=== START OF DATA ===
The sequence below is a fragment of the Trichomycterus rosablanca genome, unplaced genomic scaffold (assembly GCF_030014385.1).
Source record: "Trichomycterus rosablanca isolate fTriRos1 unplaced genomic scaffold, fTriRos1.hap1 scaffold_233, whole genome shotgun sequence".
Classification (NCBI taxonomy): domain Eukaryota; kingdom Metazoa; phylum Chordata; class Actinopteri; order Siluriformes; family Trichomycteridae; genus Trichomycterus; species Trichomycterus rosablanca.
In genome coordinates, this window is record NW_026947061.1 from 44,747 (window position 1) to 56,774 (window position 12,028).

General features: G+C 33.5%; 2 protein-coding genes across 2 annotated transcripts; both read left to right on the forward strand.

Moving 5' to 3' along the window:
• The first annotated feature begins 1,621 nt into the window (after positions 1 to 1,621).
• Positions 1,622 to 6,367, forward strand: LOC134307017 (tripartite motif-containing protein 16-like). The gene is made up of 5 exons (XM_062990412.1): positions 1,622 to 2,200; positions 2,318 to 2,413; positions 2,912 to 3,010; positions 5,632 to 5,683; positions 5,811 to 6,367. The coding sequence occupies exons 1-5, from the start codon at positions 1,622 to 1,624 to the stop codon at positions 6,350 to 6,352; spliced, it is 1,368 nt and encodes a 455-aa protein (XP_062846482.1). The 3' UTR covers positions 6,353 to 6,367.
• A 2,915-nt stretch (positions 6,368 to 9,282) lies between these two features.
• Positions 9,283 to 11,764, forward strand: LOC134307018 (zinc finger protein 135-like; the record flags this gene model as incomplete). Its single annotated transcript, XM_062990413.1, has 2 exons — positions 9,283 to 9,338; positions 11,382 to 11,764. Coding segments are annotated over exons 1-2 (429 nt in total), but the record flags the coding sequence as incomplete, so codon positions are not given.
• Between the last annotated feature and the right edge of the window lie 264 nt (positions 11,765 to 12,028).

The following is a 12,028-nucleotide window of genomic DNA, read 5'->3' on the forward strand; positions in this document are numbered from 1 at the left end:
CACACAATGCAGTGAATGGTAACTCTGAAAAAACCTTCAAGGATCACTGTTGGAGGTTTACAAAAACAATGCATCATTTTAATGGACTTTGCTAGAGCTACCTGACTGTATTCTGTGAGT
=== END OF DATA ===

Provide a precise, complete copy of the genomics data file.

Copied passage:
The sequence below is a fragment of the Trichomycterus rosablanca genome, unplaced genomic scaffold (assembly GCF_030014385.1).
Source record: "Trichomycterus rosablanca isolate fTriRos1 unplaced genomic scaffold, fTriRos1.hap1 scaffold_233, whole genome shotgun sequence".
Classification (NCBI taxonomy): domain Eukaryota; kingdom Metazoa; phylum Chordata; class Actinopteri; order Siluriformes; family Trichomycteridae; genus Trichomycterus; species Trichomycterus rosablanca.
In genome coordinates, this window is record NW_026947061.1 from 44,747 (window position 1) to 56,774 (window position 12,028).

General features: G+C 33.5%; 2 protein-coding genes across 2 annotated transcripts; both read left to right on the forward strand.

Moving 5' to 3' along the window:
• The first annotated feature begins 1,621 nt into the window (after positions 1 to 1,621).
• Positions 1,622 to 6,367, forward strand: LOC134307017 (tripartite motif-containing protein 16-like). The gene is made up of 5 exons (XM_062990412.1): positions 1,622 to 2,200; positions 2,318 to 2,413; positions 2,912 to 3,010; positions 5,632 to 5,683; positions 5,811 to 6,367. The coding sequence occupies exons 1-5, from the start codon at positions 1,622 to 1,624 to the stop codon at positions 6,350 to 6,352; spliced, it is 1,368 nt and encodes a 455-aa protein (XP_062846482.1). The 3' UTR covers positions 6,353 to 6,367.
• A 2,915-nt stretch (positions 6,368 to 9,282) lies between these two features.
• Positions 9,283 to 11,764, forward strand: LOC134307018 (zinc finger protein 135-like; the record flags this gene model as incomplete). Its single annotated transcript, XM_062990413.1, has 2 exons — positions 9,283 to 9,338; positions 11,382 to 11,764. Coding segments are annotated over exons 1-2 (429 nt in total), but the record flags the coding sequence as incomplete, so codon positions are not given.
• Between the last annotated feature and the right edge of the window lie 264 nt (positions 11,765 to 12,028).

The following is a 12,028-nucleotide window of genomic DNA, read 5'->3' on the forward strand; positions in this document are numbered from 1 at the left end:
CACACAATGCAGTGAATGGTAACTCTGAAAAAACCTTCAAGGATCACTGTTGGAGGTTTACAAAAACAATGCATCATTTTAATGGACTTTGCTAGAGCTACCTGACTGTATTCTGTGAGT